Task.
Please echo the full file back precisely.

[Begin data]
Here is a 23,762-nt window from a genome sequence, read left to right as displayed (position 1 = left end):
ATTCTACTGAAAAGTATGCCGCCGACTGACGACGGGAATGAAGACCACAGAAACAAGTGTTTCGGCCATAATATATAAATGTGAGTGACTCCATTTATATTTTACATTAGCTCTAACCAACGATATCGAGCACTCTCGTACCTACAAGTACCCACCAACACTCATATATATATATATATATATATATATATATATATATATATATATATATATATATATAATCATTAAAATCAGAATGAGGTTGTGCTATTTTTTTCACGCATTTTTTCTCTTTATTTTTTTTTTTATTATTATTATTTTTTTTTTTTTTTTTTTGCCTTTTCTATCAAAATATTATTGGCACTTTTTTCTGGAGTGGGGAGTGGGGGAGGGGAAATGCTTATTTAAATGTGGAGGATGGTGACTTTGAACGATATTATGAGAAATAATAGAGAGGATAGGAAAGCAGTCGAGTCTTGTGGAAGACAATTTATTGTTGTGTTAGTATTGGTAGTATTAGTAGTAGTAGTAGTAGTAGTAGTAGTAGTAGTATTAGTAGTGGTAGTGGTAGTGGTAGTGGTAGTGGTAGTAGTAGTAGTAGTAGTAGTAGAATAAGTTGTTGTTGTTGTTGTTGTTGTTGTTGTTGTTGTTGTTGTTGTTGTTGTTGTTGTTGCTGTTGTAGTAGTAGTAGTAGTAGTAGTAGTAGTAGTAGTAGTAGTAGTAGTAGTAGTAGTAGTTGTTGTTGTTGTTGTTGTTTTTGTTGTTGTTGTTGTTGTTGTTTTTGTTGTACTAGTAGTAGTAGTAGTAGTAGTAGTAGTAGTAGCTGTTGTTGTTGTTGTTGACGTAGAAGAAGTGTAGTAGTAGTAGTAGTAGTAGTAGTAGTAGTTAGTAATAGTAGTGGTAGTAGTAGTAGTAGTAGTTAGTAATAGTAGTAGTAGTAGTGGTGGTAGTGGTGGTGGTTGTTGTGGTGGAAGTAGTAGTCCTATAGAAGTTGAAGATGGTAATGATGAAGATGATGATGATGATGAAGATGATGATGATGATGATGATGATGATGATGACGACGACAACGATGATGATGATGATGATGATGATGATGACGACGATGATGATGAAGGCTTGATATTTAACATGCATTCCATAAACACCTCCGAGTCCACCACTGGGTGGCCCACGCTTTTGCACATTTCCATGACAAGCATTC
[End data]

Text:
Here is a 23,762-nt window from a genome sequence, read left to right as displayed (position 1 = left end):
ATTCTACTGAAAAGTATGCCGCCGACTGACGACGGGAATGAAGACCACAGAAACAAGTGTTTCGGCCATAATATATAAATGTGAGTGACTCCATTTATATTTTACATTAGCTCTAACCAACGATATCGAGCACTCTCGTACCTACAAGTACCCACCAACACTCATATATATATATATATATATATATATATATATATATATATATATATATATATATATAATCATTAAAATCAGAATGAGGTTGTGCTATTTTTTTCACGCATTTTTTCTCTTTATTTTTTTTTTTATTATTATTATTTTTTTTTTTTTTTTTTTGCCTTTTCTATCAAAATATTATTGGCACTTTTTTCTGGAGTGGGGAGTGGGGGAGGGGAAATGCTTATTTAAATGTGGAGGATGGTGACTTTGAACGATATTATGAGAAATAATAGAGAGGATAGGAAAGCAGTCGAGTCTTGTGGAAGACAATTTATTGTTGTGTTAGTATTGGTAGTATTAGTAGTAGTAGTAGTAGTAGTAGTAGTAGTAGTATTAGTAGTGGTAGTGGTAGTGGTAGTGGTAGTGGTAGTAGTAGTAGTAGTAGTAGTAGAATAAGTTGTTGTTGTTGTTGTTGTTGTTGTTGTTGTTGTTGTTGTTGTTGTTGTTGTTGTTGCTGTTGTAGTAGTAGTAGTAGTAGTAGTAGTAGTAGTAGTAGTAGTAGTAGTAGTAGTAGTAGTTGTTGTTGTTGTTGTTGTTTTTGTTGTTGTTGTTGTTGTTGTTTTTGTTGTACTAGTAGTAGTAGTAGTAGTAGTAGTAGTAGTAGCTGTTGTTGTTGTTGTTGACGTAGAAGAAGTGTAGTAGTAGTAGTAGTAGTAGTAGTAGTAGTTAGTAATAGTAGTGGTAGTAGTAGTAGTAGTAGTTAGTAATAGTAGTAGTAGTAGTGGTGGTAGTGGTGGTGGTTGTTGTGGTGGAAGTAGTAGTCCTATAGAAGTTGAAGATGGTAATGATGAAGATGATGATGATGATGAAGATGATGATGATGATGATGATGATGATGATGACGACGACAACGATGATGATGATGATGATGATGATGATGACGACGATGATGATGAAGGCTTGATATTTAACATGCATTCCATAAACACCTCCGAGTCCACCACTGGGTGGCCCACGCTTTTGCACATTTCCATGACAAGCATTC